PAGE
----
ESOPs are an attractive option for several reasons.
For the large number of baby boomers looking to sell their businesses, an ESOP can solve the contentious issue of finding a buyer in a market on its way to saturation with businesses for sale.
ESOPs can offer a number of tax advantages—provided the business meets a long list of regulations. And while setting up an employee stock ownership plan is very expensive, it can be less costly than selling the business, depending on the business, its structure and a long list of other factors.
For employees, an ESOP represents an opportunity to take ownership of the company, potentially with little upfront personal expense.
Middle-market companies can usually accomplish their ESOP goals with a carefully planned exit strategy. The ESOP then has the potential to reward key managers and employees for their performance and loyalty while maintaining the legacy and stability of the business. The company remains in the hands of people the owner knows and trusts. This can reflect very well on the owner who chooses to put his or her employees at the helm and sale to an ESOP can be gradual or all at once, giving the owner flexibility in how to exit the business.
As attractive as all this may sound, ESOPs are not for everybody. They come with exacting conditions and many limitations and liabilities. Your company’s ability to utilize an ESOP depends on its structure and not every company meets the legal requirements necessary to institute such a plan. The tax benefits, while attractive, are also carefully regulated and depend on their own variables, including the structure of the business.
ESOPs are extremely complex and comparatively expensive to administer. For the simplest plan, an owner can expect to pay a minimum of $40,000 just to get the ball rolling. For the life of the plan the business will encounter legal, administrative, compliance, valuation and trustee fees due annually to third parties. There are also transaction fees surrounding the addition of new employees and the retirement of established ones.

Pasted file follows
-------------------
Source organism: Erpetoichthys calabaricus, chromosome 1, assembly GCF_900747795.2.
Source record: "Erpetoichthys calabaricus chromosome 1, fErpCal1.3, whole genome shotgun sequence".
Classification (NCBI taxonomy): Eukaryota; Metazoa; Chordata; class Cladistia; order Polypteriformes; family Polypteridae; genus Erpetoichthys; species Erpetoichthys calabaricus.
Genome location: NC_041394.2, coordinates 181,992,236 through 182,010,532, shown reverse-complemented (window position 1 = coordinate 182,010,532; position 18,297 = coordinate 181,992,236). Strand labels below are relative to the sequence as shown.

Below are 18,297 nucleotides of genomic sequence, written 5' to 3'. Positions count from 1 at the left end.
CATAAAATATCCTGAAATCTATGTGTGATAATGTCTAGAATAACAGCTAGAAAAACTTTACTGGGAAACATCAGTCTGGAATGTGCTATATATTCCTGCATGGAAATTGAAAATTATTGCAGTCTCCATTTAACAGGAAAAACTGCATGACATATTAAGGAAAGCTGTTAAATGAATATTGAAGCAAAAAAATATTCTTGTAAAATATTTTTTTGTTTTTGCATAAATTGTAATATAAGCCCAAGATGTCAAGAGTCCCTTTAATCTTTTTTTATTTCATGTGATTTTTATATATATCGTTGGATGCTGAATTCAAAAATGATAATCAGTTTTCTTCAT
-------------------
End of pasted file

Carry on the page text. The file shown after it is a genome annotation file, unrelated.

In addition to these fees there’s the matter of repaying the loan that bought the shares in the first place, because in an ESOP a trust borrows money to buy the company and then uses cash to repay that loan.
When an ESOP purchases the shares of a business, it does so based on a theoretical valuation report from a qualified firm. This valuation can be significantly lower than what a competitive selling process could achieve with multiple interested buyers and investors. It depends on the business, but in the majority of cases a company can receive a valuation for the purpose of selling 20-30 percent higher than an ESOP valuation.
These fees and payments, plus the repurchase obligations of an ESOP, mean less cash is available to invest in growing the business, hiring talent, exploring new markets, etc. The constant strain on cash flow and liquidity can stifle the business’ ability to invest in growth and innovation, which now take a back seat to funding the ESOP.
ESOPs are extremely complex and getting an unbiased opinion about them from the industry is challenging because many of the parties involved benefit in the form of third party fees. To avoid conflicts of interest, many plans hire an independent trustee to serve participant interests as well as outside firms to manage plan administration and record keeping. On top of this, Fiduciary Liability Insurance is recommended to protect the business against any claims of mismanagement of employee benefits.
Despite these precautions, the number of lawsuits associated with ESOPs are on the rise. And if an ESOP fails, it can create significant legal risks for the trustees.
ESOPs are very difficult to unwind because participants have broad voting and shareholder rights. A single participant has the ability to derail a fair transaction. Even raising capital is problematic, as new investors often prefer to avoid diluting employees’ shares or opening themselves up to lawsuits claiming they undervalued the equity of the company.
Ultimately the decision of whether an ESOP is right for you depends on your unique situation. It could be ideal or it could be a legal disaster. There is no formula. Only a careful look at your personal situation can determine what’s right for your business.
Like any business transition, setting up an ESOP takes time and planning. With so many regulations and complex requirements, talking with a professional first to determine the best path for your business will save you time, money and legal trouble. If you’re wondering whether an ESOP is right for your business, give us a call. OneAccord Capital specializes in the sale and acquisition of small to medium sized businesses in the Pacific Northwest and can help you decide whether an ESOP is a good option. Contact us today via email or call 425-250-0883 to speak with an expert about your transition plan.